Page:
The present study has shown that variation in the numbers of two different bipolar cell types each map to an identical genomic locus on Chr 4, where the mapped QTL accounts for a substantial portion of the overall variation in cell number. At this locus, we identified Xkr8 as a particularly promising candidate gene, because Xkr8 expression levels negatively correlate with bipolar cell numbers across a panel of RI strains, and because Xkr8 expression is differentially regulated between the parental strains during retinal development. Variation in the expression of Xkr8 mapped to the very locus where Xkr8 is located, indicating cis-regulatory control of its expression, where strains with the B variant had higher levels of expression. We predicted that increasing expression of Xkr8 should therefore negatively impact bipolar cell numbers, and confirmed this by altering Xkr8 expression levels via plasmid electroporation. We consider in further detail below the role and specificity of Xkr8 in modulating bipolar cell number.

Bipolar cells are believed to be overproduced during development, as their numbers are increased in the both Bcl2-overexpressing retinas as well as in Bax-deficient retinas (Strettoi and Volpini, 2002; Keeley et al., 2014a), while the frequency of apoptotic cells in the developing bipolar cell division of the inner nuclear layer is pronounced around P10 in the mouse retina (Young, 1984), when bipolar cells begin differentiating their processes and engaging in synaptogenesis (Morgan et al., 2006; Dunn et al., 2013). Modulating the frequency of naturally occurring cell death, then, would appear to be one means by which the final numbers of different types of bipolar cells are established during development. We paid particular attention to genes at the mapped interval on Chr 4 that have been shown to participate in regulating programmed cell death, where the candidate Xkr8 stood out.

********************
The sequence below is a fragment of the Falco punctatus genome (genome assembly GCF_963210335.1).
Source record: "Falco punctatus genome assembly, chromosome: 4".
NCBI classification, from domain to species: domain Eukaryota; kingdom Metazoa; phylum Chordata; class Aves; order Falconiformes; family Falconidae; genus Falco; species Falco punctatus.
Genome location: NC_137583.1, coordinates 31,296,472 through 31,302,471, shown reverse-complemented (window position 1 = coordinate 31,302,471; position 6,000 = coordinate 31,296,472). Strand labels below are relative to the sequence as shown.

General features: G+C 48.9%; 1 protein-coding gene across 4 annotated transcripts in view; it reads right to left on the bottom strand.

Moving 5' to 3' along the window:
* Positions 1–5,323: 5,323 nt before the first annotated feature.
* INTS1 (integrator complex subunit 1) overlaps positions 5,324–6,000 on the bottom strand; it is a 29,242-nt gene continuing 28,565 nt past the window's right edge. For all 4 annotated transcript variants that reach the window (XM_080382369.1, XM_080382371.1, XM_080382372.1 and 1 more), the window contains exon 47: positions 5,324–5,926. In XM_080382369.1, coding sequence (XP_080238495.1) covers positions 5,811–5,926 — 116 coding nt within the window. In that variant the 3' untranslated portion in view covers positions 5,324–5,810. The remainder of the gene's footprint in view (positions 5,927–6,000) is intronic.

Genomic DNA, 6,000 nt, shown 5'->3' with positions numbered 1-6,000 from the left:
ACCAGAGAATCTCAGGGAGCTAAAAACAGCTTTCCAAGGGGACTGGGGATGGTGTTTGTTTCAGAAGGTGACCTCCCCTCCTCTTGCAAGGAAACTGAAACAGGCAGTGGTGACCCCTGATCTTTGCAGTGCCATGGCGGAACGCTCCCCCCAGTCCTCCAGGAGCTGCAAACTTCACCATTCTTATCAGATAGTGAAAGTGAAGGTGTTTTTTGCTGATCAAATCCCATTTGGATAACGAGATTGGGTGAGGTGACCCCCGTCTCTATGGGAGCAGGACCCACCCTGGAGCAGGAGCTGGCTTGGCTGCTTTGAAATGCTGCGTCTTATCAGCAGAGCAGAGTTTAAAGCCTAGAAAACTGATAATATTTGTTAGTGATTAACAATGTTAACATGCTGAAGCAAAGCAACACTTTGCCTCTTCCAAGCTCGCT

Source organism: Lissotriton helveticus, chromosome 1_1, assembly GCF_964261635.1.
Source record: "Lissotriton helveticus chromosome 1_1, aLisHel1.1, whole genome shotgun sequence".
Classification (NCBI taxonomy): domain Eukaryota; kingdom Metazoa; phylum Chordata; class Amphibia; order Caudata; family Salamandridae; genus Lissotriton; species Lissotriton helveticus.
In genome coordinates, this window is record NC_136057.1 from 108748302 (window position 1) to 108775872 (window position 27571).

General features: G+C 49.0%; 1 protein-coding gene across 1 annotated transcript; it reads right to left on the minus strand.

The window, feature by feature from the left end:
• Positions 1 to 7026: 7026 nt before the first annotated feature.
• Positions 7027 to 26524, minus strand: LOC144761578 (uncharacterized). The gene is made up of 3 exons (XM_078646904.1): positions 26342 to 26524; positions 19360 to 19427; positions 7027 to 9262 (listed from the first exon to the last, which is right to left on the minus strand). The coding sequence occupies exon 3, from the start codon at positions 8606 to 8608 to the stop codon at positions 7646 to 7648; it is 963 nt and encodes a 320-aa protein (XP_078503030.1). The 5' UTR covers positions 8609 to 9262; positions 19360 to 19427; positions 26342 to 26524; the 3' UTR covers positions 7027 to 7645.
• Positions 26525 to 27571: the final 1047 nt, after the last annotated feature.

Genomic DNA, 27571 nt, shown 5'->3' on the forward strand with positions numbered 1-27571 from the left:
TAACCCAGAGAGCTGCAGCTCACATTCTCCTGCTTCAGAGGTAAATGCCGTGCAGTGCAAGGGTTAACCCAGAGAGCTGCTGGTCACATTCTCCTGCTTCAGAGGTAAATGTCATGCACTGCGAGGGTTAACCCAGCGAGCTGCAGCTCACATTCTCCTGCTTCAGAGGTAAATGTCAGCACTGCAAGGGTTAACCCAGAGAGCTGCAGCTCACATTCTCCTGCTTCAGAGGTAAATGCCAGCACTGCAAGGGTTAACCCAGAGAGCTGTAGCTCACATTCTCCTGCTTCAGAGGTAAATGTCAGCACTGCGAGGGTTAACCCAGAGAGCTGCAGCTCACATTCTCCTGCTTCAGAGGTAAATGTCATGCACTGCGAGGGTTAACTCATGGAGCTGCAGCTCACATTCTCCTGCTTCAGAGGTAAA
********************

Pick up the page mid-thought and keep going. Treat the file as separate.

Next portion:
XKR8 is known to play a role in apoptosis by causing cells to expose phosphatidylserines on their surface to promote phagocytosis, specifically, by scrambling phospholipids (Suzuki et al., 2016). XKR8 is a large transmembrane protein that is activated following cleavage at a conserved caspase cleavage site near the C-terminal end of the protein via caspase-3 or caspase-7. Once cleaved, XKR8 then mediates phospholipid scrambling to expose phosphatidylserines on the cell surface that ultimately lead to engulfment (Suzuki et al., 2013, 2014). Given that Xkr8 expression varies between the two parental strains during development (Figure 5D), transcript abundance of Xkr8 may modulate the frequency of apoptosis during development, yielding the negative correlation between transcript levels and bipolar cell number observed in maturity across the RI strains (Figures 5A,B), and reduce the number of bipolar cells amongst the transfected population following electroporation of Xkr8-encoding plasmids during development (Figures 7B,C). Taken together, these data support the notion that that Xkr8 plays a role in the specification of bipolar cell number by modulating apoptotic events during the time course of normal retinal development.

Curiously, Xkr8 KO retinas did not yield any effect upon RBC or CBC2 numbers relative to Het control eyes (Figures 6F,H). This however may not be so surprising given that other Xkr family members are known to share biological functions as well as structural homology with Xkr8. For example, Xkr4 and Xkr9, like Xkr8, each possess a caspase recognition site in their C-terminal region, and have been shown to substitute for Xkr8 in vitro in promoting engulfment by macrophages (Suzuki et al., 2014). There may therefore be functional redundancy with other Xkr family members in vivo in the complete absence of Xkr8, yet this remains to be determined.